writer, journalist, economist, and commentator, was born in San Francisco, California, to Proteone Alexandria Malveaux, a social worker. She received an AB in 1974, an MA in 1975 in economics from Boston College, and a PhD in Economics in 1980 from Massachusetts Institute of Technology. Malveaux served as a media intern for WFAA-TV in Dallas, Texas, in the summer of 1975 and as a junior staff economist for the White House Council of Economic Advisers in Washington, D.C., from 1977 to 1978. She was a research fellow for the Rockefeller Foundation in New York City from 1978 to 1980 and an assistant professor of economics at the New School for Social Research in New York from 1980 to 1981.Malveaux's first book, Black Women in the Labor Force, appeared in 1980, a collaborative project with Phyllis A. Wallace and Linda ...

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Grant Lilford

Zambian novelist, civil servant, and economist, was born in 1933, in Feira, Mkando, in Zambia, and grew up in the Roman Catholic Church. He attended Katondwe Mission School and Canisius College, Chalimbana, before qualifying as a teacher at Chalimbana Teacher’s College. He then studied economics, history, and English at the University College of Rhodesia and Nyasaland.

From 1965 Mulaisho served as permanent secretary in the office of the president of Zambia, and then occupied other government posts, including permanent secretary in the Ministry of Education. He moved into the parastatal sector, serving as chairman of the mining industry and general manager of the National Agricultural Marketing Board. From 1971 he was chairman of the Mining Development Corporation (Mindeco), the recently nationalized portion of Zambia’s copper mining industry. He later served as economics advisor to Zambia’s President Kenneth Kaunda. Mulaisho served as governor of the Bank of Zambia from 1992 ...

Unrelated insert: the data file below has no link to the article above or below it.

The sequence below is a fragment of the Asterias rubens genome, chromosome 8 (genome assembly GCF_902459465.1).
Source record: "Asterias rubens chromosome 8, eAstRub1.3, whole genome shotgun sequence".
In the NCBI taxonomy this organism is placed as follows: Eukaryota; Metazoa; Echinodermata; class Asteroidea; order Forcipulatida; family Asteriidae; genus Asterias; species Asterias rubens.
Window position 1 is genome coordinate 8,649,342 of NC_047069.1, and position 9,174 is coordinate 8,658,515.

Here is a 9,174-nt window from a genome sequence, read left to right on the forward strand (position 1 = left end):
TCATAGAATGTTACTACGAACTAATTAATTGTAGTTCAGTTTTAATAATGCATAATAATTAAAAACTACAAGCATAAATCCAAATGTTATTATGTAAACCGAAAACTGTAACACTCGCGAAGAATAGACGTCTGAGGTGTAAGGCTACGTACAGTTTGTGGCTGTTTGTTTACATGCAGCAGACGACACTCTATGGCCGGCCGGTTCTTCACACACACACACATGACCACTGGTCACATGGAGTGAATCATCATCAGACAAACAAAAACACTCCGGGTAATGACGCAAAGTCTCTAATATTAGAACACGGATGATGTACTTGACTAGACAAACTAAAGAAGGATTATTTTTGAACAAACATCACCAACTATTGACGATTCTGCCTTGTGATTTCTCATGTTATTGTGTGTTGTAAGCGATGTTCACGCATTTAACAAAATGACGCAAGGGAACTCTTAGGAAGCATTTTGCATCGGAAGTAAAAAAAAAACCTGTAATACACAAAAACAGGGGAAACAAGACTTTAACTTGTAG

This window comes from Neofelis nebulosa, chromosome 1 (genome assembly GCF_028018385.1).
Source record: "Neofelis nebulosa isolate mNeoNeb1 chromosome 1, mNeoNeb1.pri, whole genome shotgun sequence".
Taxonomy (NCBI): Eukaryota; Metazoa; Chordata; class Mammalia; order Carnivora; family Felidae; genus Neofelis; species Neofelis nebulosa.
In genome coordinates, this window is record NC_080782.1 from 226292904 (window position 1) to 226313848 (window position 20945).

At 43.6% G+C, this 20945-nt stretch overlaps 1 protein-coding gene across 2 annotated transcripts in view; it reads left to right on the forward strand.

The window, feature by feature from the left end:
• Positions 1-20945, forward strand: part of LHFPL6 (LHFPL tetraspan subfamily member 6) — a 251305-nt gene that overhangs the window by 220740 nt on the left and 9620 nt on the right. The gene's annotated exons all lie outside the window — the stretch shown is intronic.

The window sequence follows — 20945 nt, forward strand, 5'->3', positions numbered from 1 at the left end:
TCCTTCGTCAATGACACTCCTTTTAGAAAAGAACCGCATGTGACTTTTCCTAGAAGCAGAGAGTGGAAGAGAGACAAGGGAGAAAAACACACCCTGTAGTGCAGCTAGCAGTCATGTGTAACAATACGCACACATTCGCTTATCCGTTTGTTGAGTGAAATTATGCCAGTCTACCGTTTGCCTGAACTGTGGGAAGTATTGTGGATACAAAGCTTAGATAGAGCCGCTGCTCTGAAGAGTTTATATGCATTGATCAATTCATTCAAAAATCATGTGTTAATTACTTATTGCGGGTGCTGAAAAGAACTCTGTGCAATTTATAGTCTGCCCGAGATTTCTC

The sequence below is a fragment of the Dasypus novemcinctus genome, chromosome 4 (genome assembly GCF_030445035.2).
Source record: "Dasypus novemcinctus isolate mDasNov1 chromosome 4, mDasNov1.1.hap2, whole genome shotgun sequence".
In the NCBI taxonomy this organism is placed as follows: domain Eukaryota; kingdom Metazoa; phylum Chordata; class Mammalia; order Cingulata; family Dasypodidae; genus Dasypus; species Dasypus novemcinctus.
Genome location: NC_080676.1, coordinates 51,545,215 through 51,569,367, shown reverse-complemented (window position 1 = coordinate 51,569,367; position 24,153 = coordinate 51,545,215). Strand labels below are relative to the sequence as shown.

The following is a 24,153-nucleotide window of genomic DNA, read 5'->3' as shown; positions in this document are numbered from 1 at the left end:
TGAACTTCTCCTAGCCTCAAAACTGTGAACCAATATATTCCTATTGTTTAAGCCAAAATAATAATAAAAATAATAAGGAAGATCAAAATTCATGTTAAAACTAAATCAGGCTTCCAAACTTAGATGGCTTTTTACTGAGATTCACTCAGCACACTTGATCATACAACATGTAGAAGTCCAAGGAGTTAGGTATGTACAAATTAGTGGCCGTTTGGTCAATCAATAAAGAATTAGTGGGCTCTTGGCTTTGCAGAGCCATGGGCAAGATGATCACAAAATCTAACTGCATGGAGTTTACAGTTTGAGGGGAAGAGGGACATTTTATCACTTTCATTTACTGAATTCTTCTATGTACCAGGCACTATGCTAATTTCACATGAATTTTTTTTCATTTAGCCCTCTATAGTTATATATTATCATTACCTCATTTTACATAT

Article

Gary Kerley

conservative economist, political writer, and educator, was born in Gastonia, North Carolina, to Willie (maiden name unknown), a domestic, and Henry Sowell, who died before his son's birth. Because they already had four other children, Thomas's parents, even before he was born, asked for help in rearing the baby. Henry turned to his aunt, Molly Sowell, who was sixty; she and her husband named the baby Thomas Hancock Sowell, nicknamed “Buddy,” and raised him as their own. Willie Sowell died a few years later in childbirth and Sowell did not know until he was an adult that his aunt and uncle were not his real parents He was a fourth grader when in the 1930s the family moved to Harlem New York where Sowell grew up and attended the prestigious Stuyvesant High School He dropped out in the tenth grade to go to ...

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Larvester Gaither

economist. Born in the town of Gastonia in segregated North Carolina, Thomas Sowell grew up in Harlem, New York. Due to difficult circumstances, he dropped out of high school and worked toward achieving his equivalency diploma by attending night school. He later joined the U.S. Marine Corps, where he developed a passion for photography. After passing Howard University's entrance exam, he studied there for a year and a half, then transferred to Harvard University to study economics. Sowell graduated magna cum laude from Harvard in 1958, received a master's degree in economics at Columbia University in 1959, and completed his doctorate in economics at the University of Chicago in 1968.

Since the late 1960s he has taught economics at several universities including Howard University the University of California at Los Angeles Cornell University and Amherst College His most prestigious post however has been as the Rose ...

Article

Jennifer Vaughn

author, educator, and economist, was born Walter Edward Williams in Philadelphia, Pennsylvania. His father and namesake was a latherer, someone who prepared foundations for the plasterer during the construction of plaster houses; he divorced Williams's mother, Catherine (Morgan) Williams, when Williams was a young child. Williams's mother was left to raise him and his younger sister alone in the Richard Allen housing projects, a predominantly low-income black neighborhood in North Philadelphia, until her marriage later to Thomas Burchett.

In his teens Williams held a number of low-wage jobs to help support his family while attending Benjamin Franklin High School from 1950 to 1954. Despite being economically one of the lowest-ranking schools in Pennsylvania, Benjamin Franklin provided Williams with a solid learning experience including no nonsense teachers and a first class curriculum Being black was not an excuse to do poorly in school Williams had ...